Charles W. McCulley, 78, slipped away peacefully on Saturday, October 14, 2017.
- Visitation will be from 10:00 am to 6:00 pm, Friday October 20, 2017 following with a Elks Memorial Service at 6:30 pm at Angelus Chapel, 1104 S. Circle Drive. Colorado Springs, CO.
- Visitation Saturday, October 21, 2017, from 11:00 am to 4:00 pm at Angelus Chapel, 1102 E. Evans Ave, Pueblo, CO.
- Rosary/Vigil Mass Sunday, October 22, 2017, 5:00 pm at St Francis Xavier Catholic Church, 611 Logan St, Pueblo, CO.
- Mass of the Christian Burial 10:00 am Monday October 23, 2017, at St. Joseph Catholic Church, 1145 Aspen Rd, Pueblo, CO. Interment Roselawn Cemetery.
- Condolences may be shared with the family by visiting www.angelusfuneradirectors.com
Charles W. McCulley was born July 18, 1939 in Pocatello, Idaho to his proud parents, William Sonny McCulley and Juanita and Clinton Young Morris who preceded him in death; along with his devoted wife, Petra Gonzalez de McCulley; mother-in-law, Juana Heredia Gonzalez; uncle, Spencer McCulley; brother-in-laws, Efrain, Juan, Hector, and Santander; sister-in-laws, Margarita, Cecelia, Mercedes, and Gabriela. Charles was the founder of the Angelus Chapel Mortuaries in Pueblo and Colorado Springs.
Charles W. McCulley was literally born into the funeral business. From the time he was 8 years old, the curious native Idahoan traveled to Chicago in the summers to work with his uncle, who was the head embalmer at a funeral home. While a typical child might be apprehensive in such an environment, Charles embraced the experience, learning everything he could from his uncle. He did his first embalming at age 14. He loved the work despite his mother's desire of wanting him to be a doctor. He was an altar boy in his Catholic Parish in Pocatello, Idaho, and the priests there encouraged him to study for the seminary, but Charles had other plans. He wanted to be an undertaker.
Charles graduated from Pocatello High School in 1958, then elected to study Mortuary Science in San Francisco, California, where he graduated second in his class in June 1959. After graduation, he obtained employment with funeral homes in the Bay Area before venturing south to Los Angeles where he joined the staff of the prestigious Angelus Funeral Home. It was there that he garnered a wealth of experience, including assisting to prepare the body of legendary singer, Nat King Cole. He was amazed to see the wealth of attendance of celebrities for Mr. Cole's funeral.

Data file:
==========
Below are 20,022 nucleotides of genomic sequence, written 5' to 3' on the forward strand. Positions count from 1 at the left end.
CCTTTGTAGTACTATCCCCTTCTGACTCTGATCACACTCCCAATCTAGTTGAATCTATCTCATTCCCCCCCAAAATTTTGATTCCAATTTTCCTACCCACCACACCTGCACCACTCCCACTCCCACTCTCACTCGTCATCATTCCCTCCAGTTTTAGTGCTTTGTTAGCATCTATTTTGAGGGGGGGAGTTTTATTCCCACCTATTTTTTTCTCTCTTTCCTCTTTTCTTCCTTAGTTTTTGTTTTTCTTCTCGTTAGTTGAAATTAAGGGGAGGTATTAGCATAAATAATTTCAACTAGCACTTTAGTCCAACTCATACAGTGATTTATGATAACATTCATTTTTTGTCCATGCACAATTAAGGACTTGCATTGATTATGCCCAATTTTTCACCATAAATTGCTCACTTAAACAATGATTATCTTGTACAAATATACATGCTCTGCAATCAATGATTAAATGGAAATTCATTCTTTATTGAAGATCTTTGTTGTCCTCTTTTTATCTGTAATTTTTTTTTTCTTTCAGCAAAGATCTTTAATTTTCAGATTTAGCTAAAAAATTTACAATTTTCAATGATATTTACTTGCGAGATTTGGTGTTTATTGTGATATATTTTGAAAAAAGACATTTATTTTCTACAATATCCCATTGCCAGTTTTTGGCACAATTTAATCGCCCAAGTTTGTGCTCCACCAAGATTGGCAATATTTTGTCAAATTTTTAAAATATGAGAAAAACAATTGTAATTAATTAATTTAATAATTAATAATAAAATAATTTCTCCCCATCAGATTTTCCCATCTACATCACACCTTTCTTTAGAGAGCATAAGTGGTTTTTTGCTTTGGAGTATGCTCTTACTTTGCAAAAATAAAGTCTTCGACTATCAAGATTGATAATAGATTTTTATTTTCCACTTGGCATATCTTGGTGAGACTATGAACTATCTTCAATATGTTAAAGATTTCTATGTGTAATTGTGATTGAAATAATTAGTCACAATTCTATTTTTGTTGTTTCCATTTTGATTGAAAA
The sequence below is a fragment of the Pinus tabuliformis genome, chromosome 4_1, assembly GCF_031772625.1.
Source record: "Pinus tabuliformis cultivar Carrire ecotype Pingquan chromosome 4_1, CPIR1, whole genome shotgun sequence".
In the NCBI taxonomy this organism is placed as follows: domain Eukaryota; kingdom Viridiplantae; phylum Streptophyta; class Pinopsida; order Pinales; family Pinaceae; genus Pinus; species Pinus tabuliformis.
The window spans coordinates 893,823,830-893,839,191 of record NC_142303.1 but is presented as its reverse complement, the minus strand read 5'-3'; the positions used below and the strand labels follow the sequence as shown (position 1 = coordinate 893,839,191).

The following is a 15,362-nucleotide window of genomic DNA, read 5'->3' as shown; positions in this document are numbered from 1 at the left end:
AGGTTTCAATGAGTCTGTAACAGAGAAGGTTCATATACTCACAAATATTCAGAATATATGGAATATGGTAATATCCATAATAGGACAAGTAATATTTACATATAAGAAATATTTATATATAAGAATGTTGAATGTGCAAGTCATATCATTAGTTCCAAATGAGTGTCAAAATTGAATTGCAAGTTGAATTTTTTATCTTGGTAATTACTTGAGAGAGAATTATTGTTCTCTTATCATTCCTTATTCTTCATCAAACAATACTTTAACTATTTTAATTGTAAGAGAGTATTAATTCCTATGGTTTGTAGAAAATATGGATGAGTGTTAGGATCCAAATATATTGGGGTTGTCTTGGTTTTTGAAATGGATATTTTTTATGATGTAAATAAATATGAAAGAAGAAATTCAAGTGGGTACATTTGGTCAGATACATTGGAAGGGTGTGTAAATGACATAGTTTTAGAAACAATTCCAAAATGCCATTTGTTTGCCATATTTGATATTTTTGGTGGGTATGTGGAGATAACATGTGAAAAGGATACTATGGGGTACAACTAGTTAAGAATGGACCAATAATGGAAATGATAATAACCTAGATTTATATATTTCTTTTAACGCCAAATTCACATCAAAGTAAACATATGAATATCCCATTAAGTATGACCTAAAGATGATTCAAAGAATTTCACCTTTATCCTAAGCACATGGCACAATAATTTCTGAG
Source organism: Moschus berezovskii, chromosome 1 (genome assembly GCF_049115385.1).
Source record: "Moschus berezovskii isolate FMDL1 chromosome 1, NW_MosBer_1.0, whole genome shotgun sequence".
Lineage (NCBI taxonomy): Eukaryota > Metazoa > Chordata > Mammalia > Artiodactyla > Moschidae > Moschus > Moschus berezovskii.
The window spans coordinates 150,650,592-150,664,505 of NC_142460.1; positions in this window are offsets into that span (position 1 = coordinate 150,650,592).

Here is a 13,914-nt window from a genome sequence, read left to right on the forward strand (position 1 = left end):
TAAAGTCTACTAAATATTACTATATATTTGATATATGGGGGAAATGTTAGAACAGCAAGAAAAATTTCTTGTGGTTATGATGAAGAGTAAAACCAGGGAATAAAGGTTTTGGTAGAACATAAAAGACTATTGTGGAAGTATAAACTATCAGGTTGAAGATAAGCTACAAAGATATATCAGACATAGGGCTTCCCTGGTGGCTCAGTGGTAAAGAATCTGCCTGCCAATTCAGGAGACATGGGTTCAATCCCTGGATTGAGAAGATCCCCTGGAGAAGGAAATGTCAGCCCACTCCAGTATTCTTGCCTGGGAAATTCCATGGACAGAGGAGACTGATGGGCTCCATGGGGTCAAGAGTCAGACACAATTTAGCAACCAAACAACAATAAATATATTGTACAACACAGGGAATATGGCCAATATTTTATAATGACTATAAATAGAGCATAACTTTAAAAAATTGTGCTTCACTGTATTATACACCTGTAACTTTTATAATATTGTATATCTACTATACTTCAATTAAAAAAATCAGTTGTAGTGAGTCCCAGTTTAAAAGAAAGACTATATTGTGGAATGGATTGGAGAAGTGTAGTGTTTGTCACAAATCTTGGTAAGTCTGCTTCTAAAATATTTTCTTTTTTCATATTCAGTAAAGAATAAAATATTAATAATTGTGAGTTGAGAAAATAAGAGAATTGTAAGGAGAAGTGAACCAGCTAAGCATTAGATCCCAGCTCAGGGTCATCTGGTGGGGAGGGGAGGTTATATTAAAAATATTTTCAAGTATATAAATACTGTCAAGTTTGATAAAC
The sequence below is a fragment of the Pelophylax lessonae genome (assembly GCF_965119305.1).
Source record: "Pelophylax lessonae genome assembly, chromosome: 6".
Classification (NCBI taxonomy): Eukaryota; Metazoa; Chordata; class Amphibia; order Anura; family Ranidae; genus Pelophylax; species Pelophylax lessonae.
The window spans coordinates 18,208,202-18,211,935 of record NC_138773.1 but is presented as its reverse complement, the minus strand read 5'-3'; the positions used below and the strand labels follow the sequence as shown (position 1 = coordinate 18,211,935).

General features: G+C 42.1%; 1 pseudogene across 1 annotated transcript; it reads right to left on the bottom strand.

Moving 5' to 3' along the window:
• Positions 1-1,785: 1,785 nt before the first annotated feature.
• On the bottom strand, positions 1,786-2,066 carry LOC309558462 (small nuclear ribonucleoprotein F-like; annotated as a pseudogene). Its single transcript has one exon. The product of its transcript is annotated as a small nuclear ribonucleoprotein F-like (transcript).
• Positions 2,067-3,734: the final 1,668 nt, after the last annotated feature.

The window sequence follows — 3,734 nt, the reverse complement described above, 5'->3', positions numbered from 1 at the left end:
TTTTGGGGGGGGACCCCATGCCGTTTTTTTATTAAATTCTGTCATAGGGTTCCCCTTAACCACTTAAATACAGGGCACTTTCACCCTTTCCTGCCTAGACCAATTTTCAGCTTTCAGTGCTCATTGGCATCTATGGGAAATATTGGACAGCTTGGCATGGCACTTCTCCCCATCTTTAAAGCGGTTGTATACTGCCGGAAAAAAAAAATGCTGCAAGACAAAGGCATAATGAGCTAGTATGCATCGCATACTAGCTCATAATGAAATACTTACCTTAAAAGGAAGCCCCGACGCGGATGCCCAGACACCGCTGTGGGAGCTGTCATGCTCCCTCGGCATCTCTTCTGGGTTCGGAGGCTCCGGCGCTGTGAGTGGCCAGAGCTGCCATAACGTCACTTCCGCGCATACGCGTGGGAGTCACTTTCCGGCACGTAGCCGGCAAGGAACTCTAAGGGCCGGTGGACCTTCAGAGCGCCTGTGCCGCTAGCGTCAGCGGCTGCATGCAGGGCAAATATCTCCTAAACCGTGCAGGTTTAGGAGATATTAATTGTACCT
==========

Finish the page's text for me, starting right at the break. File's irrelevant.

Uncle Sam "came a calling" with a draft card. Charles joined the Army and further developed his skills as a mortician while also doing duty as a radio and television announcer. While stationed in Panama, he announced the assassination of President John F. Kennedy on the Southern Command Network radio and television station. It was also while stationed in Panama that Charles met Petra Gonzalez de Murillo, whom he would marry and start a family.
While stationed in Panama, a classmate from the San Francisco School of Mortuary Science, Puebloan T.G. McCarthy, contacted Charles to advise him about a funeral home that was available for sale in Pueblo, Colorado. Alva Jones had operated the funeral home since 1921, and he and his wife Helen where planning on retiring. McCarthy felt that Charles would be the perfect man to serve the community. Jones’ Mortuary served the Hispanic and African-American populations of Pueblo. During that time, other funeral homes in Pueblo wouldn’t provide service to those two groups. Mr. Jones's funeral home had paved the way for the McCulley’s.